This is actually already old news (it is from September 2018), but since then it was on my list of things to blog about and only now I found the time to actually do it. There was a meta-study published in Nature Communications (doi:10.1038/s41467-018-06292-0) about the performance of girls and boys in STEM fields. I … Continue reading "Girls and boys performing in STEM fields"
This year’s Shaw Prize in Mathematical Sciences goes to Michel Talagrand (link to the press release, link to his Wikipedia page).
Recently a preprint was posted on the arXiv ( arXiv:1904.12720 ) claiming to have constructed the first examples of compact orientable hyperbolic non-spin manifolds (in every dimension at least 4). I was a bit surprised by this, since I thought that such examples should be already known. Apparently not … One reason why constructing such … Continue reading "Compact hyperbolic non-spin manifolds"
Some pictures from the SPP Conference in April 2019 in Münster. Let me start with a picture of the speaker of the SPP, Bernhard Hanke, explaining at the beginning of the conference the next steps leading to the second funding period of the SPP. (I unfortunately forgot to take a picture of Carsten Balleier from … Continue reading "Impressions from the SPP Conference"
A week ago the EMS posted links to reports on the impact of mathematical research on society and economy. You can access these reports here: link. Though probably for many too long to read in detail, reading just the introductions is already interesting.
The classical algorithm, that everyone knows from elementary school, for multiplying two n-digit integers runs in \(O(n^2)\)-time. Recently, there was a preprint posted on HAL (link) in which the authors provide an algorithm which runs in \(O(n\log(n))\)-time. A nice article about this discovery may be found at the QuantaMagazine: link. Further, it was also recently proven in another preprint … Continue reading "Multiplying integers"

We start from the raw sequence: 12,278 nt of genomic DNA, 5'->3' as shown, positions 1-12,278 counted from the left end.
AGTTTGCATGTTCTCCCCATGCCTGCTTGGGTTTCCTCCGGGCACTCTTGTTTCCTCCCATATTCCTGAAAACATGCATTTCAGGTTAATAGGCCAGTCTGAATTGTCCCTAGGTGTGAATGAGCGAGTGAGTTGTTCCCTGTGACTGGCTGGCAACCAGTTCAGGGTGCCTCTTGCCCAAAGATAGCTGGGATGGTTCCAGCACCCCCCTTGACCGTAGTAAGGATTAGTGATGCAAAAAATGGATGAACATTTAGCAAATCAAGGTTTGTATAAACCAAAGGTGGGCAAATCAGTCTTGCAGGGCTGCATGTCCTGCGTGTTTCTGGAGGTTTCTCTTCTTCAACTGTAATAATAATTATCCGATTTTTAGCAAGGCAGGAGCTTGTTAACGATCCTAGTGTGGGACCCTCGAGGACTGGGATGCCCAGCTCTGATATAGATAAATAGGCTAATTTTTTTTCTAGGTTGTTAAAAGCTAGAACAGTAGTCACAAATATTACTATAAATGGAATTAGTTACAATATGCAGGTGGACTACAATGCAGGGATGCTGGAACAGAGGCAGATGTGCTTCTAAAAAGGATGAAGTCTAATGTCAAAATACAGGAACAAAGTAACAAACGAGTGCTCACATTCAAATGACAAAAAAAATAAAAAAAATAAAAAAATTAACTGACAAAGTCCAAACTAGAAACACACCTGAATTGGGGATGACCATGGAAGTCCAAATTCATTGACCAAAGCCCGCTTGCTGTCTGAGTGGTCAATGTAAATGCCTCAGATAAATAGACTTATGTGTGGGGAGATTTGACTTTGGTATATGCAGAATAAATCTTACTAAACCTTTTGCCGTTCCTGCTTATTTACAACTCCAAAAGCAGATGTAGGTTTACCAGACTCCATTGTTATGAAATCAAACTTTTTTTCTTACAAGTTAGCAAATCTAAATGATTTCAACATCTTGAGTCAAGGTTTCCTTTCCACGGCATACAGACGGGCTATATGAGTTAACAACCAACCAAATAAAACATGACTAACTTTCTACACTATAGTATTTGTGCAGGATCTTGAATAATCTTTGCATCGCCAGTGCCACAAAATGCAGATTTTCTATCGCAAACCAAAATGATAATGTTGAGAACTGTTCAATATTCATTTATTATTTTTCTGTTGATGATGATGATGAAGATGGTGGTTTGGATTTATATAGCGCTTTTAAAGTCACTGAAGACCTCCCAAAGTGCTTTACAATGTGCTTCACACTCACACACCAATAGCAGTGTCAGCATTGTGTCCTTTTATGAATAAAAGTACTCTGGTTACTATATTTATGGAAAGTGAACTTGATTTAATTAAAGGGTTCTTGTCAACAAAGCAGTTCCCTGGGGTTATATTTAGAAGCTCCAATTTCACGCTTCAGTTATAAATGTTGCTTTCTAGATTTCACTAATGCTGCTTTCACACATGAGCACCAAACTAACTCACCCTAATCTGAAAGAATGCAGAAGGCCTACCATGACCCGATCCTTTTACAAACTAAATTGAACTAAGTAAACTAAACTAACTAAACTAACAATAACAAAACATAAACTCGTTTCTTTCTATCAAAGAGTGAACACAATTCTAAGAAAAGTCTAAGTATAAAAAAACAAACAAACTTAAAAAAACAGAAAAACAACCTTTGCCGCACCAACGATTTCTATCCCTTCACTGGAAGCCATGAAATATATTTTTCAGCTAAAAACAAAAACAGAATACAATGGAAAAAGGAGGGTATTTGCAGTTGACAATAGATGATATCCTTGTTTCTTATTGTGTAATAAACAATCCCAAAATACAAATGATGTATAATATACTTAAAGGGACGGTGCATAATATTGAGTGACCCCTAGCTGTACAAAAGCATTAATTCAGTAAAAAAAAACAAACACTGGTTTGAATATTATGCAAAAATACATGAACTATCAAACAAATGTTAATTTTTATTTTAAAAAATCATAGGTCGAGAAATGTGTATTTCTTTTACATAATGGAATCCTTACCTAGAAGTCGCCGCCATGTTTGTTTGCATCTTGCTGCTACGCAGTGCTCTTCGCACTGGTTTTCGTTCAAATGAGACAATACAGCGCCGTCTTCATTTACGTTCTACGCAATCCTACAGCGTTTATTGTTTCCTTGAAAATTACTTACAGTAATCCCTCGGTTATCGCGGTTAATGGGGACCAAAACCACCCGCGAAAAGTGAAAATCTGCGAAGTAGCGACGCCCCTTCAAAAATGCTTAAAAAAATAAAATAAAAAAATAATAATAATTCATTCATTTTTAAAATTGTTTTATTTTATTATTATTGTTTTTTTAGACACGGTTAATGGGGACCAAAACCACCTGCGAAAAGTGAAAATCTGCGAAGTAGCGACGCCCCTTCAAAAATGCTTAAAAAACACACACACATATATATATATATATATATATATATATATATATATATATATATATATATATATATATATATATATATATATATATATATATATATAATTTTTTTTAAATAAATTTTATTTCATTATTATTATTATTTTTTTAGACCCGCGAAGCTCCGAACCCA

In the last few weeks were two quite different prizes awarded, on which I want to report. In March 14th, 2019, the L’Oréal-UNESCO For Women in Science International Awards (homepage, UNESCO webpage, wikipedia) were presented to five women. One of the five laureates is Claire Voisin (wikipedia) who is “rewarded for her outstanding work in algebraic geometry. Her pioneering … Continue reading "Two quite different prizes"
There was a Special Session on Coarse Geometry, Index Theory, and Operator Algebras: Around the Mathematics of John Roe at the Spring Central and Western Joint Sectional Meeting of the AMS last weekend to which Christopher and I were invited to give talks. John Roe passed away last year. His personal webpage is still online … Continue reading "AMS Special Session on the Mathematics of John Roe"
Karen Uhlenbeck (Wikipedia) is the 2019 Abel Prize Laureate (Wikipedia, Homepage) … for her pioneering achievements in geometric partial differential equations, gauge theory and integrable systems, and for the fundamental impact of her work on analysis, geometry and mathematical physics. There is a nice article about it over at Quanta Magazine (link). A mathematical introduction … Continue reading "2019 Abel Prize"
Three days ago the Australian Academy of Sciences announced the recipients of its 2019 Honorific Awards (Twitter, Webpage). Among them is Professor Geordie Williamson FAA FRS (Wikipedia), Mathematician at the University of Sydney (Homepage), who receives the Christopher Heyde Medal. The Australian Academy of Sciences states: Professor Williamson is a world leader in the field of … Continue reading "2019 Christopher Heyde Medal"